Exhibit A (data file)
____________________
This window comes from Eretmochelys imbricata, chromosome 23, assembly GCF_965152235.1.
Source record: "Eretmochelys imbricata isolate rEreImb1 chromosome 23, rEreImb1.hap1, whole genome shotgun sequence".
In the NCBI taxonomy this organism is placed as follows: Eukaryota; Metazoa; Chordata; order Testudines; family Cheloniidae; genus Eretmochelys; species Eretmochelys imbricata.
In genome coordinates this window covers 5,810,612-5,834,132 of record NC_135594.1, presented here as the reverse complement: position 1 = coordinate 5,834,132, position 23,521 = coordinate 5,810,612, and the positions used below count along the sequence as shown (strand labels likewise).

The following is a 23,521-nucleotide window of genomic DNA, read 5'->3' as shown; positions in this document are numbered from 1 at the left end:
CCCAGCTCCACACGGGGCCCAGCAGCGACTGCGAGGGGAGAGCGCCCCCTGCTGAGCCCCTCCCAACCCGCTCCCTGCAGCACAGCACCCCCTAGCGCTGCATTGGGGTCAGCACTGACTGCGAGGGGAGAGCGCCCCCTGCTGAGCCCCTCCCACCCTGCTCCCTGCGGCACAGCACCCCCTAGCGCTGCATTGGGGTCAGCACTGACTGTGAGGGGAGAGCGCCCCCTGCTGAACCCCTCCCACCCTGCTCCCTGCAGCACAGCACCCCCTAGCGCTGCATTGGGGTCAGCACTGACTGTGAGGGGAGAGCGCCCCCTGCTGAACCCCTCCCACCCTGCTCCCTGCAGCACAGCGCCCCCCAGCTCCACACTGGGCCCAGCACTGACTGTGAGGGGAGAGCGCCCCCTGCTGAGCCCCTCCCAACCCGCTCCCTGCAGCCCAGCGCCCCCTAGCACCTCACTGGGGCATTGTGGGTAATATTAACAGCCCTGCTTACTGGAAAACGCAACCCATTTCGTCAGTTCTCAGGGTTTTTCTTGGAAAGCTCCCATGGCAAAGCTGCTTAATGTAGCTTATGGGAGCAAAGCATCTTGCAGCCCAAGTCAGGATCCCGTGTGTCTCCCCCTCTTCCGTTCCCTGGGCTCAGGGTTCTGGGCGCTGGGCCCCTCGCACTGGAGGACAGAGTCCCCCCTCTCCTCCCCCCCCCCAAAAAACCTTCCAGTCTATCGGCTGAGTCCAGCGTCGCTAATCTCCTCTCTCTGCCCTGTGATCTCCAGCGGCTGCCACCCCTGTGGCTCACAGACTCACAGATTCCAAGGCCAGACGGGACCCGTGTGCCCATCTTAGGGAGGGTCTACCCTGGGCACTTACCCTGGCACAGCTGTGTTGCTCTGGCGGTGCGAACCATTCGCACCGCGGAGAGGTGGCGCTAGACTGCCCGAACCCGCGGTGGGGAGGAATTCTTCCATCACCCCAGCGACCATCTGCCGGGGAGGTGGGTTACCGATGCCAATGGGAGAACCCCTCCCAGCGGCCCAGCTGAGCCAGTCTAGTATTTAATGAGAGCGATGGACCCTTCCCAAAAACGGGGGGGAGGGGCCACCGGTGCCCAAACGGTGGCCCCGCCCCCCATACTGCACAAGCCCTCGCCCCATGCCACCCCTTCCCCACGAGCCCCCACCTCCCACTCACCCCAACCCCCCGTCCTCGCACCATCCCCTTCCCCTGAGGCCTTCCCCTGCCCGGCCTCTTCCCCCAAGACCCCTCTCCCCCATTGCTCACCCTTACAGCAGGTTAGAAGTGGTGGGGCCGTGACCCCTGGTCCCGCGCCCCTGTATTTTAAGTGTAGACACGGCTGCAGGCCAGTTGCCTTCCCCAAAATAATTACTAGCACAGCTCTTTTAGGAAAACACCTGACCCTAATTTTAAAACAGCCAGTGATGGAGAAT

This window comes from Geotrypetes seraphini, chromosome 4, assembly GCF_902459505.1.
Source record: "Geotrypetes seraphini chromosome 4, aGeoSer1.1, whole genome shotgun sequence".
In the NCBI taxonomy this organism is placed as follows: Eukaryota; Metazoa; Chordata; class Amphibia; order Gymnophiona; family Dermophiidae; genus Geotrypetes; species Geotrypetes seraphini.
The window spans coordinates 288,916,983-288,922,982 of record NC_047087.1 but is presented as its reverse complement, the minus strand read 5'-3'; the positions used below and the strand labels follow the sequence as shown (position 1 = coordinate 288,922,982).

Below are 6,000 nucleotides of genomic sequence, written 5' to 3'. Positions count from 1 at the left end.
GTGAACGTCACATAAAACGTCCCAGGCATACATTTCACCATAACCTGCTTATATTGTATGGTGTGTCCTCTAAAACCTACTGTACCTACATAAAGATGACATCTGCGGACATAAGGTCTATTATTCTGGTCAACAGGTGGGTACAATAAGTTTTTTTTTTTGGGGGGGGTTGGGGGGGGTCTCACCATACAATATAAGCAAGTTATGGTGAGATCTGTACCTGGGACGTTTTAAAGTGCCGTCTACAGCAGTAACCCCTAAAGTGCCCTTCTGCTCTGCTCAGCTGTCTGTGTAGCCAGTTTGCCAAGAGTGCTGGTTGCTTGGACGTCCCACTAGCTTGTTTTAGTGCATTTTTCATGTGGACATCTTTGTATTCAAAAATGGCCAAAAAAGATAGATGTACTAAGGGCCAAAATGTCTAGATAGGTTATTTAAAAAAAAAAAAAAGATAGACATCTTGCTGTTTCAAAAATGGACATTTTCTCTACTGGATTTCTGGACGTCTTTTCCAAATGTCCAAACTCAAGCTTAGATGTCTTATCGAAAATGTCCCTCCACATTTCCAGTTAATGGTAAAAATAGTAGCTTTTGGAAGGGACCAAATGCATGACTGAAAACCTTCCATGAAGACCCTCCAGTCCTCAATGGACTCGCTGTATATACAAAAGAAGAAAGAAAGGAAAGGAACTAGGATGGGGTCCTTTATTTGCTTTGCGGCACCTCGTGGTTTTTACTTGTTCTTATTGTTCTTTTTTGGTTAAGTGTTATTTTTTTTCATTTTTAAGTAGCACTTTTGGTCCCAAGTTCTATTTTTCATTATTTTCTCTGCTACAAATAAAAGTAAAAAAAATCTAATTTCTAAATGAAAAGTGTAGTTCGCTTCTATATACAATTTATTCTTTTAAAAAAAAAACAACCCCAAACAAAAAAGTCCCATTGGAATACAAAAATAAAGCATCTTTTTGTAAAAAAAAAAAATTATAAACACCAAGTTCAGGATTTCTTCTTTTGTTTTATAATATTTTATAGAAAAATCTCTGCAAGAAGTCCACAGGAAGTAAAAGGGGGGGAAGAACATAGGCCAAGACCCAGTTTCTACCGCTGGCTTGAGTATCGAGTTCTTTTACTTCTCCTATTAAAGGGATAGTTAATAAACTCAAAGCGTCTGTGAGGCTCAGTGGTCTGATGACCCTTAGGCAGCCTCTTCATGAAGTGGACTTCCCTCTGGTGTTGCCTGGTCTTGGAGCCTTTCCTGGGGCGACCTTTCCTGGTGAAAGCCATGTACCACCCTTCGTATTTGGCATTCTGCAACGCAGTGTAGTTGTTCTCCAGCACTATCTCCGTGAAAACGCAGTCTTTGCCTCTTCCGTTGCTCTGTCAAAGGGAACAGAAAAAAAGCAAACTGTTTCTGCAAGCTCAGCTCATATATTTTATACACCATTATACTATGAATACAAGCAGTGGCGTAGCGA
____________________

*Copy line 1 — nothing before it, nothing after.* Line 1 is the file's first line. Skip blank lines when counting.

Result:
This window comes from Eretmochelys imbricata, chromosome 23, assembly GCF_965152235.1.